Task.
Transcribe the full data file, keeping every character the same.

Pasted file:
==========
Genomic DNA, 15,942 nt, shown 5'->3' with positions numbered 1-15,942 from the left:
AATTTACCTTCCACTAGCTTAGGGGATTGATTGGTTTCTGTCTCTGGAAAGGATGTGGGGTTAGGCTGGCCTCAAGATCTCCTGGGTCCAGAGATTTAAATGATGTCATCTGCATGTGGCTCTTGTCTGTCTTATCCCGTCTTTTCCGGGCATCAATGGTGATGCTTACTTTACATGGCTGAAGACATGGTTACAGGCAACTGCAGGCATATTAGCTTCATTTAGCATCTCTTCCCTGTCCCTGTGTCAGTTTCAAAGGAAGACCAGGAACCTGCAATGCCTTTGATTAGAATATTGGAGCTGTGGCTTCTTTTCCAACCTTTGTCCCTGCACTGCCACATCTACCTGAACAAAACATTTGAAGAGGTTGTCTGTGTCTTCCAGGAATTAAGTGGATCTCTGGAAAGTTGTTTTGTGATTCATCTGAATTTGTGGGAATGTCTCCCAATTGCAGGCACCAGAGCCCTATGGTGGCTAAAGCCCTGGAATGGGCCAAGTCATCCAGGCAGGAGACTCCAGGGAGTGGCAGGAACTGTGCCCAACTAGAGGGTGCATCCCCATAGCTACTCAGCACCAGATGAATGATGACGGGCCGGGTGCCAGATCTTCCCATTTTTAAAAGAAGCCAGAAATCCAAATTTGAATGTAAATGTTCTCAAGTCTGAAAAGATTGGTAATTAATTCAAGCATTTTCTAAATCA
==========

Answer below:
Genomic DNA, 15,942 nt, shown 5'->3' with positions numbered 1-15,942 from the left:
AATTTACCTTCCACTAGCTTAGGGGATTGATTGGTTTCTGTCTCTGGAAAGGATGTGGGGTTAGGCTGGCCTCAAGATCTCCTGGGTCCAGAGATTTAAATGATGTCATCTGCATGTGGCTCTTGTCTGTCTTATCCCGTCTTTTCCGGGCATCAATGGTGATGCTTACTTTACATGGCTGAAGACATGGTTACAGGCAACTGCAGGCATATTAGCTTCATTTAGCATCTCTTCCCTGTCCCTGTGTCAGTTTCAAAGGAAGACCAGGAACCTGCAATGCCTTTGATTAGAATATTGGAGCTGTGGCTTCTTTTCCAACCTTTGTCCCTGCACTGCCACATCTACCTGAACAAAACATTTGAAGAGGTTGTCTGTGTCTTCCAGGAATTAAGTGGATCTCTGGAAAGTTGTTTTGTGATTCATCTGAATTTGTGGGAATGTCTCCCAATTGCAGGCACCAGAGCCCTATGGTGGCTAAAGCCCTGGAATGGGCCAAGTCATCCAGGCAGGAGACTCCAGGGAGTGGCAGGAACTGTGCCCAACTAGAGGGTGCATCCCCATAGCTACTCAGCACCAGATGAATGATGACGGGCCGGGTGCCAGATCTTCCCATTTTTAAAAGAAGCCAGAAATCCAAATTTGAATGTAAATGTTCTCAAGTCTGAAAAGATTGGTAATTAATTCAAGCATTTTCTAAATCA